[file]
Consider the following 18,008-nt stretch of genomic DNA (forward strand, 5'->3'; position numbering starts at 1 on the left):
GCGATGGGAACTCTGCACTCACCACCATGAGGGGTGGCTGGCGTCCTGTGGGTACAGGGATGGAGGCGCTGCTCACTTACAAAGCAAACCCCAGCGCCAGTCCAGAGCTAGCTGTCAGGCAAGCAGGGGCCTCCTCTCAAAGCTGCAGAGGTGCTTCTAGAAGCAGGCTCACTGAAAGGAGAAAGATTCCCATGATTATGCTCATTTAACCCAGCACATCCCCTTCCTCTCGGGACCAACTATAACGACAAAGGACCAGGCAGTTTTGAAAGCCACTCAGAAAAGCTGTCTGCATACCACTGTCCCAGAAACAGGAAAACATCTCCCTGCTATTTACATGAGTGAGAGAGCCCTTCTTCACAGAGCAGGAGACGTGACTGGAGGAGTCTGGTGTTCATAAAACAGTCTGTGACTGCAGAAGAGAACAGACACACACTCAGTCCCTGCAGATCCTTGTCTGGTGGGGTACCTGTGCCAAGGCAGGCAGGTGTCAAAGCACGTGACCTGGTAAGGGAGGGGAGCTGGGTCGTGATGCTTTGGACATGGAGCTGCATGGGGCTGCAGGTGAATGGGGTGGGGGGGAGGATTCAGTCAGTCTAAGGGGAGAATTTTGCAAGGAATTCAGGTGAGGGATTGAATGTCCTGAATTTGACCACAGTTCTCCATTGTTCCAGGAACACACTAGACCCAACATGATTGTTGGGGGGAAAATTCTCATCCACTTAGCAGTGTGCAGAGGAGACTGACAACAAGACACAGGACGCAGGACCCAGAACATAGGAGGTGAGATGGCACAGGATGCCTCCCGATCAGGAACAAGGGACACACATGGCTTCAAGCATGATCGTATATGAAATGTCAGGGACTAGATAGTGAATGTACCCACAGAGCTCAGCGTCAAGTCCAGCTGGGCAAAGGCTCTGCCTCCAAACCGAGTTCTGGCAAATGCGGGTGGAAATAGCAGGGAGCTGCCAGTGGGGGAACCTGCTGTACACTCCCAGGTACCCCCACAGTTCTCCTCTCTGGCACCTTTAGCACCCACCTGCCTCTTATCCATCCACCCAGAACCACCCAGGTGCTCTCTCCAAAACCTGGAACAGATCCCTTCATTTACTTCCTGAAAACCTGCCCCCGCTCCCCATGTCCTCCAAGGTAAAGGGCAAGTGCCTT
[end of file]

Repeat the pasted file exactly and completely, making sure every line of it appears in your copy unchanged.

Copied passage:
Consider the following 18,008-nt stretch of genomic DNA (forward strand, 5'->3'; position numbering starts at 1 on the left):
GCGATGGGAACTCTGCACTCACCACCATGAGGGGTGGCTGGCGTCCTGTGGGTACAGGGATGGAGGCGCTGCTCACTTACAAAGCAAACCCCAGCGCCAGTCCAGAGCTAGCTGTCAGGCAAGCAGGGGCCTCCTCTCAAAGCTGCAGAGGTGCTTCTAGAAGCAGGCTCACTGAAAGGAGAAAGATTCCCATGATTATGCTCATTTAACCCAGCACATCCCCTTCCTCTCGGGACCAACTATAACGACAAAGGACCAGGCAGTTTTGAAAGCCACTCAGAAAAGCTGTCTGCATACCACTGTCCCAGAAACAGGAAAACATCTCCCTGCTATTTACATGAGTGAGAGAGCCCTTCTTCACAGAGCAGGAGACGTGACTGGAGGAGTCTGGTGTTCATAAAACAGTCTGTGACTGCAGAAGAGAACAGACACACACTCAGTCCCTGCAGATCCTTGTCTGGTGGGGTACCTGTGCCAAGGCAGGCAGGTGTCAAAGCACGTGACCTGGTAAGGGAGGGGAGCTGGGTCGTGATGCTTTGGACATGGAGCTGCATGGGGCTGCAGGTGAATGGGGTGGGGGGGAGGATTCAGTCAGTCTAAGGGGAGAATTTTGCAAGGAATTCAGGTGAGGGATTGAATGTCCTGAATTTGACCACAGTTCTCCATTGTTCCAGGAACACACTAGACCCAACATGATTGTTGGGGGGAAAATTCTCATCCACTTAGCAGTGTGCAGAGGAGACTGACAACAAGACACAGGACGCAGGACCCAGAACATAGGAGGTGAGATGGCACAGGATGCCTCCCGATCAGGAACAAGGGACACACATGGCTTCAAGCATGATCGTATATGAAATGTCAGGGACTAGATAGTGAATGTACCCACAGAGCTCAGCGTCAAGTCCAGCTGGGCAAAGGCTCTGCCTCCAAACCGAGTTCTGGCAAATGCGGGTGGAAATAGCAGGGAGCTGCCAGTGGGGGAACCTGCTGTACACTCCCAGGTACCCCCACAGTTCTCCTCTCTGGCACCTTTAGCACCCACCTGCCTCTTATCCATCCACCCAGAACCACCCAGGTGCTCTCTCCAAAACCTGGAACAGATCCCTTCATTTACTTCCTGAAAACCTGCCCCCGCTCCCCATGTCCTCCAAGGTAAAGGGCAAGTGCCTT